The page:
Employers Increase Use Of Technology To Improve Employee Health Engagement

Employers are increasingly committed to using new technologies to promote health engagement and achieve desired employee behavior changes, according to recent research from Buck Consultants and WorldatWork. The study, Emerging Technology in Health Engagement, examined the current use and future potential for three key technologies: gamification (the use of game thinking and game mechanics in a non-game context in order to engage users and solve problems); mobile applications; and social media.

Among the three solutions studied, gamification is the most prevalent (62 percent) and ranks highest in employers’ perception of effectiveness. Thirty-one percent likely will adopt one or more new gamification elements in the coming year. Social networking is used in some fashion by 50 percent of organizations, but ranks highest in concerns over privacy of personal information. Mobile technology is the least implemented (36 percent) but leads the pack as the highest priority for future adoption or expansion (40 percent).

The survey also found that, while 73 percent of responding organizations have a health engagement strategy in place, measurement of communication effectiveness and return on investment (ROI) is lacking. Nearly half of all respondents believe mobile technology will be the most frequently adopted technology by employers during the next two years, yet only 11 percent measure ROI on mobile apps and social media initiatives. Just 21 percent measure ROI on gamification technologies.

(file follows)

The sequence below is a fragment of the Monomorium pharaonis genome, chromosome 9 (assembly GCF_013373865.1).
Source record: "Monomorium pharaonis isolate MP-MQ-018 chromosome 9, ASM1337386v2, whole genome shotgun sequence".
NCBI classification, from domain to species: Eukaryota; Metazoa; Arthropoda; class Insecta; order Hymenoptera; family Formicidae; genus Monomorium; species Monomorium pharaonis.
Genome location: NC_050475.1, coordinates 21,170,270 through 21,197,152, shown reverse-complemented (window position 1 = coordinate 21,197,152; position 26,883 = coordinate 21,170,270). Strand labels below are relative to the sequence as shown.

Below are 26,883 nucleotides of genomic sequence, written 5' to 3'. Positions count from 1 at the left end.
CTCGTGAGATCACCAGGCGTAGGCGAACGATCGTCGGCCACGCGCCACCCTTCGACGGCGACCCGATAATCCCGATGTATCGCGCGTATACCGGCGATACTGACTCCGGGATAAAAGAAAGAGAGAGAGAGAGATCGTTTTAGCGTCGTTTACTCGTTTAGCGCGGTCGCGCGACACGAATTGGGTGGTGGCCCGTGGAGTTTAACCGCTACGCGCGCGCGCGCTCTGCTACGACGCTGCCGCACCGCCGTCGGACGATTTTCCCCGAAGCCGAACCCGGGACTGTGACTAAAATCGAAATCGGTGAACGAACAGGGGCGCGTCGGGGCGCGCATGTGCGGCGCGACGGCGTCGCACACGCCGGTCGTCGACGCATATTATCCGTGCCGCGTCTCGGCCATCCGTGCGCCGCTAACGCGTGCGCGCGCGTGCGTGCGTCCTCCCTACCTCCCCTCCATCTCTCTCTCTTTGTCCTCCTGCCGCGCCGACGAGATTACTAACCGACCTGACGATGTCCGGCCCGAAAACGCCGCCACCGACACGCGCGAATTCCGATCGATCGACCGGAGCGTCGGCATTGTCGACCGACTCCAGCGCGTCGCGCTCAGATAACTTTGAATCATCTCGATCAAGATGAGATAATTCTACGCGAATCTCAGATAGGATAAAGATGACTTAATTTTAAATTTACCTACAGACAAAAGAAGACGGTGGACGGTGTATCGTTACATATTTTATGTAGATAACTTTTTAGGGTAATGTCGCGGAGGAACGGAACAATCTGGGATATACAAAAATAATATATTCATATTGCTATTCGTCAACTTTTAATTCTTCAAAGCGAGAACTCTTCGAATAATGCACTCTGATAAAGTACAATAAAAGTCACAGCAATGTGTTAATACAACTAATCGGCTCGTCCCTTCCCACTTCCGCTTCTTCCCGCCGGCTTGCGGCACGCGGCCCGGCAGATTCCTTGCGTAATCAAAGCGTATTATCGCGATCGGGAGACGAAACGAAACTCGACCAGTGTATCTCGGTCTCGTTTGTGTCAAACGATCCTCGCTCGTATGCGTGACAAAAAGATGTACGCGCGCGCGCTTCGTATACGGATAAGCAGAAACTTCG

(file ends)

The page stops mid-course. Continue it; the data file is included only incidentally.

“The lack of measurement is due, in part, to the fact that many companies are using third parties, such as health insurers and wellness program vendors, to handle various aspects of their wellness programs,” said Lenny Sanicola, senior benefits practice leader at WorldatWork. “These companies should direct their vendors to better engage employees and to collaborate on measuring effectiveness.”

By far the greatest barrier preventing organizations from using these new technologies is competition from higher-priority issues in their budgets (71 percent for gamification, 73 percent for mobile technology, and 68 percent for social networking). Lack of support from senior management and the absence of a technique for measuring effectiveness were also identified as barriers across all categories. In addition, 43 percent of respondents said they blocked some or all social networking or social media websites from their organization’s computers.

“Today’s health care benefits require individuals to absorb an increasing share of expanding health care costs,” said Scot Marcotte, managing director of talent and HR solutions at Buck. “Technology offers unprecedented ways for employers to motivate and enable employees to become more effective health care consumers. But employers need to better understand what drives their workers to make the desired changes.”

The survey contains responses from 360 large employers. For more information, visit http://www.worldatwork.org.

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